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Pressure Change In Pipes

  1. Jan 12, 2016 #1
    How does change in pipe diameter affect pressure? For example, ethylene in a 6" pipe at 400 psi, enters a 1" pipe. How does the pressure change?

    I am fairly sure that pressure decreases and velocity increases. However, I need to know how pressure decreases? At what rate? Is it linear?
     
  2. jcsd
  3. Jan 12, 2016 #2
    I should point out, I do know how to calculate pressure loss across the length of a pipe. That is not what I am interested in.
     
  4. Jan 12, 2016 #3

    billy_joule

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    Science Advisor

    Pipe friction is termed major losses, pressure drop due to fittings like valves, tees, or in your case a reducer (specifically a 6" to 1" reducer) are termed minor losses and are even easier to calculate. You can find an overview here:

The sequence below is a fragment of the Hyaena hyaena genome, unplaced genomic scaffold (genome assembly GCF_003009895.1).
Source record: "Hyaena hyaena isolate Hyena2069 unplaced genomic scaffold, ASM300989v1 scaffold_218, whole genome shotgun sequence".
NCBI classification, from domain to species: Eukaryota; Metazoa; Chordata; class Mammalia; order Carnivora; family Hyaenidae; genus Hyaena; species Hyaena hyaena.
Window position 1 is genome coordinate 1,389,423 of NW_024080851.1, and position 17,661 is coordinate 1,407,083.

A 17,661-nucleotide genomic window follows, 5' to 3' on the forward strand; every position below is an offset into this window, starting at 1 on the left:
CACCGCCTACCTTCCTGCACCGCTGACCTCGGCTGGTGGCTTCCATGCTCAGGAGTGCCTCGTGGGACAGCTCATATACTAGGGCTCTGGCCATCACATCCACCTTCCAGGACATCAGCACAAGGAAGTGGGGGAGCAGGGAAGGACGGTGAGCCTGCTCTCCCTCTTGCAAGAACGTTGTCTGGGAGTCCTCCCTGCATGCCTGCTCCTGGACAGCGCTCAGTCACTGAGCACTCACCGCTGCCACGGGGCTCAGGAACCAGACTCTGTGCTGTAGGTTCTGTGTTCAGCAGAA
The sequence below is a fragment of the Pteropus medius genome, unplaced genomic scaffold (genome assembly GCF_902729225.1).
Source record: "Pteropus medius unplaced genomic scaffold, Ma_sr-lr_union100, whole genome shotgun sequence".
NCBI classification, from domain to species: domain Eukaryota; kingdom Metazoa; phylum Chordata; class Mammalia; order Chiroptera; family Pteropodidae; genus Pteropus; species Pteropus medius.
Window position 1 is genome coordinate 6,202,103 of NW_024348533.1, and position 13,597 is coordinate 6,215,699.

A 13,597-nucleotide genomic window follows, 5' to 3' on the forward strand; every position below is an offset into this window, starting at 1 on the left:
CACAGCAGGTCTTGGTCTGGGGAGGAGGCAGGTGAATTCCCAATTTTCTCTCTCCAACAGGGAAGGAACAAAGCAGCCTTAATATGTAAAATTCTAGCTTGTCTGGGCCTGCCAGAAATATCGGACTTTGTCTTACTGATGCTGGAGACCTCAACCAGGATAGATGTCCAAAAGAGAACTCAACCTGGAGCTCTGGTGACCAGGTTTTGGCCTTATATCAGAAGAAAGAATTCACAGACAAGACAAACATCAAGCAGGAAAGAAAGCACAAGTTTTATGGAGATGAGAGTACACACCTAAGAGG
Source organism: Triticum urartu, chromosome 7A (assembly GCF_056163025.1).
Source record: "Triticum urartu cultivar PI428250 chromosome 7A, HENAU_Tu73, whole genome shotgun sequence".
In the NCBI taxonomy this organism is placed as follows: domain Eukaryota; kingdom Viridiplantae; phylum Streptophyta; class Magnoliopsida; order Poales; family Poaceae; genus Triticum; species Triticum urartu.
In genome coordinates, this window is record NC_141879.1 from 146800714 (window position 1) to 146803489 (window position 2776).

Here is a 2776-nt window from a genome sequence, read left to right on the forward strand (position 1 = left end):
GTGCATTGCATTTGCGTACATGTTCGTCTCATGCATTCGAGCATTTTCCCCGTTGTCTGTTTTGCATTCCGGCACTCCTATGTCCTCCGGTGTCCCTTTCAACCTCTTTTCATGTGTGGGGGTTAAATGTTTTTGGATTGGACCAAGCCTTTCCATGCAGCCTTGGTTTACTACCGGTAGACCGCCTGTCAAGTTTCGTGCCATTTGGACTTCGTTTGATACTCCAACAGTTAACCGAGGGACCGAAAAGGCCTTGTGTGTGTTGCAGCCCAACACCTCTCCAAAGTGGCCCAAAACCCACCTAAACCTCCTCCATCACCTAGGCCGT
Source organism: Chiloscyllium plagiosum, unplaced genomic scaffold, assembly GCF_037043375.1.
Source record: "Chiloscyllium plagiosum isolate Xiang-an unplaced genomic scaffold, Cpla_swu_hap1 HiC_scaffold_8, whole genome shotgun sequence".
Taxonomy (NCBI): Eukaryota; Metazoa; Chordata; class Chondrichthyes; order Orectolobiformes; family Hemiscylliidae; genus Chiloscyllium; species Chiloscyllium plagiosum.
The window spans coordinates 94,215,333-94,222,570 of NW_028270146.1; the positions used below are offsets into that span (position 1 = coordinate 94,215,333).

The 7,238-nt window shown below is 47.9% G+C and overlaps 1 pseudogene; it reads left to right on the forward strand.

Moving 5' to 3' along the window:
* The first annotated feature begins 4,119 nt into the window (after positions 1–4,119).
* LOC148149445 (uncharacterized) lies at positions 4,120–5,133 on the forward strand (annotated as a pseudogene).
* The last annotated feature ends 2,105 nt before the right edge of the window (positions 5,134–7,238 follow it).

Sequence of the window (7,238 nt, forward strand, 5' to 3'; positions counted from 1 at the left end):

http://www.engineeringtoolbox.com/minor-loss-coefficients-pipes-d_626.html
    You'll have to do some more searching to find the minor loss coefficient for your specific fitting.
     
  5. Jan 12, 2016 #4

    russ_watters

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    Staff: Mentor

    Pressure change, both due to velocity change and due to friction losses is a function of velocity. Since your starting pressure is high, if your velocity happens to be low, the pressure change may well be negligible.
     
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